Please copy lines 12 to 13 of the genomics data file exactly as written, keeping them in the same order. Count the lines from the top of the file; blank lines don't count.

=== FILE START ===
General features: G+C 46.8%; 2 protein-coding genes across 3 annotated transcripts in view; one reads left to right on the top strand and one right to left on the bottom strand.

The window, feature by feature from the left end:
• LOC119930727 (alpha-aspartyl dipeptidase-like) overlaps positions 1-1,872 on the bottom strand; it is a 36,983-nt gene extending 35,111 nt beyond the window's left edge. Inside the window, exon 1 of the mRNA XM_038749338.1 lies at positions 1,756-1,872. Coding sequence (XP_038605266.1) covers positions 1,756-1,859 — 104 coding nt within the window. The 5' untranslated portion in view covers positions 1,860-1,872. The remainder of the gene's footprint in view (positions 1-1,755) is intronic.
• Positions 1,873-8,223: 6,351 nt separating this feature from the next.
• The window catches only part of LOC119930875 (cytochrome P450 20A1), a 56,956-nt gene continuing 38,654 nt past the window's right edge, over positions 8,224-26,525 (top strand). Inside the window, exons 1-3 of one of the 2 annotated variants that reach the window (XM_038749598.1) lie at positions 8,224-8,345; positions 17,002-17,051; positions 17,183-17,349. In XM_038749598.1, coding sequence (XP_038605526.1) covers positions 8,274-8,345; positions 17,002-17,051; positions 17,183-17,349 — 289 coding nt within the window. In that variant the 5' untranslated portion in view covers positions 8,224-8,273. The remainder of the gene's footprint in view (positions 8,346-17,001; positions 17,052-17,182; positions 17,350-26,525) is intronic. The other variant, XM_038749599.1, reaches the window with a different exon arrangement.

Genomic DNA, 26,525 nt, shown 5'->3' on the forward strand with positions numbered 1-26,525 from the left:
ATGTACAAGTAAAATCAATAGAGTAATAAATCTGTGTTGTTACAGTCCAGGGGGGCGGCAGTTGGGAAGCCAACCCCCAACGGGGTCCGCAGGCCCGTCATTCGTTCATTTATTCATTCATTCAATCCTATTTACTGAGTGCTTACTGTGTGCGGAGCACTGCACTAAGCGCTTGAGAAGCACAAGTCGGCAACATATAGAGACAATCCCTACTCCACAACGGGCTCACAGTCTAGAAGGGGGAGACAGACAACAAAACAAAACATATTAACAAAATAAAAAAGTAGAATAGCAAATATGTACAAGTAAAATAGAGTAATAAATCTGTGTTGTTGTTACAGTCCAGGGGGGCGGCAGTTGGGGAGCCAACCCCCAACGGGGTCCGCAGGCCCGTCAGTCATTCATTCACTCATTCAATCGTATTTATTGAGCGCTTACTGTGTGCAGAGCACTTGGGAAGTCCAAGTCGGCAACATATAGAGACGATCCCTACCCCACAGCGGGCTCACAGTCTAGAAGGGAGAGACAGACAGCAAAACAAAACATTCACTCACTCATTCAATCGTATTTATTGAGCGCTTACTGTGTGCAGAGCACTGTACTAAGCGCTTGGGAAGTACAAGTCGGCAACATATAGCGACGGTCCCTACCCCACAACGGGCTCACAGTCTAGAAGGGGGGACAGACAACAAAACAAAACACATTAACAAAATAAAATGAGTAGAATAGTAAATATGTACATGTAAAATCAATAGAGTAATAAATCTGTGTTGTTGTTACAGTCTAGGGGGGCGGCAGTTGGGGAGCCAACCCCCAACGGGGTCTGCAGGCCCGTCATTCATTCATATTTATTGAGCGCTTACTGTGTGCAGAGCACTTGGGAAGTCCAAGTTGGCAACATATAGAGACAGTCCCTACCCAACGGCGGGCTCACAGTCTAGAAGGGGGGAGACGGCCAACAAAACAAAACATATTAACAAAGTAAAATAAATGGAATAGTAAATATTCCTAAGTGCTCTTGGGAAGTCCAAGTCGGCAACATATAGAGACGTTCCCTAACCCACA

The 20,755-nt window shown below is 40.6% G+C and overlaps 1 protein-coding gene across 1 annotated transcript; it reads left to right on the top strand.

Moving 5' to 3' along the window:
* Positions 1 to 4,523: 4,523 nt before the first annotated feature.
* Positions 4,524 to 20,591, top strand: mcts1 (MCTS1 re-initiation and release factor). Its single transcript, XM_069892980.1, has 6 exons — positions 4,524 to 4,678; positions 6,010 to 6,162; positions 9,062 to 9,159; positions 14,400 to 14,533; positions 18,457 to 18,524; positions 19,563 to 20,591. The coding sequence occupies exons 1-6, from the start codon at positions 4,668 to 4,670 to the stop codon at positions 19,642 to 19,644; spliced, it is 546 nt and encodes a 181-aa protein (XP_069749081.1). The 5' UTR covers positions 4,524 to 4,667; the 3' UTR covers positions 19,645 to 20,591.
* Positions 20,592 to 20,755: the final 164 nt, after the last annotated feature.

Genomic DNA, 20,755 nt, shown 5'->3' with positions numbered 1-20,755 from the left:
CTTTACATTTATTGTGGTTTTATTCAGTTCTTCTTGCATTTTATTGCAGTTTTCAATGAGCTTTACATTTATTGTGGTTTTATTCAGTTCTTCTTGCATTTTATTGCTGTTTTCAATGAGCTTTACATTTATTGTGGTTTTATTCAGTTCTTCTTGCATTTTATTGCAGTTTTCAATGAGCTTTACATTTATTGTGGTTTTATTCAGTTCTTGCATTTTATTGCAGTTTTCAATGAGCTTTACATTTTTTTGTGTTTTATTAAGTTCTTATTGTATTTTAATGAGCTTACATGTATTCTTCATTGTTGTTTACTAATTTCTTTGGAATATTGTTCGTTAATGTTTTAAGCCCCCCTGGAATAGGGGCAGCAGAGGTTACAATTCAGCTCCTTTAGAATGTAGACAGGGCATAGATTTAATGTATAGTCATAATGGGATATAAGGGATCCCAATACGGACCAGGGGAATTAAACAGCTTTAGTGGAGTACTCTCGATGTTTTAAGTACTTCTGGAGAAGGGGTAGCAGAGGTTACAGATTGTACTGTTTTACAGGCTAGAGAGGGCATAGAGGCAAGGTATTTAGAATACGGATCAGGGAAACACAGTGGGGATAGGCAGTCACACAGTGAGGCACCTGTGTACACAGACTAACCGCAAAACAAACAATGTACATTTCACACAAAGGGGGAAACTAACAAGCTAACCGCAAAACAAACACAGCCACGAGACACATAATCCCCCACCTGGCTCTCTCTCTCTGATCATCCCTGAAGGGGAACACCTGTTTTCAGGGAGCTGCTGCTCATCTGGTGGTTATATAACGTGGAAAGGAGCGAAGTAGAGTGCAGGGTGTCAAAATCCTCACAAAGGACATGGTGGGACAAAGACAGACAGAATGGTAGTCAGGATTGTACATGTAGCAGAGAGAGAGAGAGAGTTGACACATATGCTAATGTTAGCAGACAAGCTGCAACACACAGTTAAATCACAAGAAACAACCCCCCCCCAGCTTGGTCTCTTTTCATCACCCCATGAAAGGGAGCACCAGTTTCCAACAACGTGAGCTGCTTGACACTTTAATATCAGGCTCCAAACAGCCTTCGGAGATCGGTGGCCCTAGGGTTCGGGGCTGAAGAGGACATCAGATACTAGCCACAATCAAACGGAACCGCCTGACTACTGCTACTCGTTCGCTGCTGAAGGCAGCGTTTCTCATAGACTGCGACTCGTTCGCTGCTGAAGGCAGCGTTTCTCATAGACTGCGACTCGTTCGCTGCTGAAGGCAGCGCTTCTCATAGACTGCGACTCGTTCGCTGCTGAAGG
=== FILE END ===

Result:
* Positions 20,592 to 20,755: the final 164 nt, after the last annotated feature.

Genomic DNA, 20,755 nt, shown 5'->3' with positions numbered 1-20,755 from the left: